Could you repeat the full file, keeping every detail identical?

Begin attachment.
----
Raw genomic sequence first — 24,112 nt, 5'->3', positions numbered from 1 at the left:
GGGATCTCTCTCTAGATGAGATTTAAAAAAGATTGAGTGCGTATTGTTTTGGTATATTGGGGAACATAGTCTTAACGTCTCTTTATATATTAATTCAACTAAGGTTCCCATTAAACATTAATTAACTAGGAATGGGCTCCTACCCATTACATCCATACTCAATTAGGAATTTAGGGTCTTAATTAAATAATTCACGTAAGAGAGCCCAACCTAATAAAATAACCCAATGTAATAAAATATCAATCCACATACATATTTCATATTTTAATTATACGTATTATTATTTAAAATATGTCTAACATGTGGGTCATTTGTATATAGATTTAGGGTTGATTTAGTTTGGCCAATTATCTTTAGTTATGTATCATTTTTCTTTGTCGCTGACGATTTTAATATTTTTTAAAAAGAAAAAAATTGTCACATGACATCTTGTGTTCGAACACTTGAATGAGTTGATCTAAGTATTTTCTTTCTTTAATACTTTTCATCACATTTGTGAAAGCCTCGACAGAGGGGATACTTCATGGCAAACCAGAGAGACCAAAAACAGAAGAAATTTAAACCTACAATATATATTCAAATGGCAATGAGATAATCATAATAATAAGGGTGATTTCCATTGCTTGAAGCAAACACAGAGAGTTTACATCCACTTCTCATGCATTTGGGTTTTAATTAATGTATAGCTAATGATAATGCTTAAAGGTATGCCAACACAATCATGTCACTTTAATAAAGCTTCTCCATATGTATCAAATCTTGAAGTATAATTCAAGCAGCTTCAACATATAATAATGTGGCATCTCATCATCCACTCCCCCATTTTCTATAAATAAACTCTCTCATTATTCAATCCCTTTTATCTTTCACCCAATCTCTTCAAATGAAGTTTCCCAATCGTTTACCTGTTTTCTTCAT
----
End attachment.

Raw genomic sequence first — 24,112 nt, 5'->3', positions numbered from 1 at the left:
GGGATCTCTCTCTAGATGAGATTTAAAAAAGATTGAGTGCGTATTGTTTTGGTATATTGGGGAACATAGTCTTAACGTCTCTTTATATATTAATTCAACTAAGGTTCCCATTAAACATTAATTAACTAGGAATGGGCTCCTACCCATTACATCCATACTCAATTAGGAATTTAGGGTCTTAATTAAATAATTCACGTAAGAGAGCCCAACCTAATAAAATAACCCAATGTAATAAAATATCAATCCACATACATATTTCATATTTTAATTATACGTATTATTATTTAAAATATGTCTAACATGTGGGTCATTTGTATATAGATTTAGGGTTGATTTAGTTTGGCCAATTATCTTTAGTTATGTATCATTTTTCTTTGTCGCTGACGATTTTAATATTTTTTAAAAAGAAAAAAATTGTCACATGACATCTTGTGTTCGAACACTTGAATGAGTTGATCTAAGTATTTTCTTTCTTTAATACTTTTCATCACATTTGTGAAAGCCTCGACAGAGGGGATACTTCATGGCAAACCAGAGAGACCAAAAACAGAAGAAATTTAAACCTACAATATATATTCAAATGGCAATGAGATAATCATAATAATAAGGGTGATTTCCATTGCTTGAAGCAAACACAGAGAGTTTACATCCACTTCTCATGCATTTGGGTTTTAATTAATGTATAGCTAATGATAATGCTTAAAGGTATGCCAACACAATCATGTCACTTTAATAAAGCTTCTCCATATGTATCAAATCTTGAAGTATAATTCAAGCAGCTTCAACATATAATAATGTGGCATCTCATCATCCACTCCCCCATTTTCTATAAATAAACTCTCTCATTATTCAATCCCTTTTATCTTTCACCCAATCTCTTCAAATGAAGTTTCCCAATCGTTTACCTGTTTTCTTCAT